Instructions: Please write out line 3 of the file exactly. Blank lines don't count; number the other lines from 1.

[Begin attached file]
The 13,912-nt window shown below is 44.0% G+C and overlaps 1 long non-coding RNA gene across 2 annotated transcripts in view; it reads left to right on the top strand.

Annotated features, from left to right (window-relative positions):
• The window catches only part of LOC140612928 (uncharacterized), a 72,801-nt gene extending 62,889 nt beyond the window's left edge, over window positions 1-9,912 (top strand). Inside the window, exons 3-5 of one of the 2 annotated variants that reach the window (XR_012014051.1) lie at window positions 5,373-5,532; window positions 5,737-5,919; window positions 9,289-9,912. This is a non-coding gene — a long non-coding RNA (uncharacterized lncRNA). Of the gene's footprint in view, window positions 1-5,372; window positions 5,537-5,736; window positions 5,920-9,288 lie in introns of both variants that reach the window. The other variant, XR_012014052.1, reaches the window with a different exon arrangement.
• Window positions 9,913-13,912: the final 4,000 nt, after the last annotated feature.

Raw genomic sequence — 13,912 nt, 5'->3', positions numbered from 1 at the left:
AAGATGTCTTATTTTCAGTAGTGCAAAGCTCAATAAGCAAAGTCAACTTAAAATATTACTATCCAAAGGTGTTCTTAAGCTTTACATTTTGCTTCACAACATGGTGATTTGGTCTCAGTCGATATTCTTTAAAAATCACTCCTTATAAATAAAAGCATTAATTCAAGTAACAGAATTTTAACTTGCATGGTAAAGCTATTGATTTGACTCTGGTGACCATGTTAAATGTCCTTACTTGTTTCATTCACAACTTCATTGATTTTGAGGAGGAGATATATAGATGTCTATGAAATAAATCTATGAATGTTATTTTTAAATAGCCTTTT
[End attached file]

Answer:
• The window catches only part of LOC140612928 (uncharacterized), a 72,801-nt gene extending 62,889 nt beyond the window's left edge, over window positions 1-9,912 (top strand). Inside the window, exons 3-5 of one of the 2 annotated variants that reach the window (XR_012014051.1) lie at window positions 5,373-5,532; window positions 5,737-5,919; window positions 9,289-9,912. This is a non-coding gene — a long non-coding RNA (uncharacterized lncRNA). Of the gene's footprint in view, window positions 1-5,372; window positions 5,537-5,736; window positions 5,920-9,288 lie in introns of both variants that reach the window. The other variant, XR_012014052.1, reaches the window with a different exon arrangement.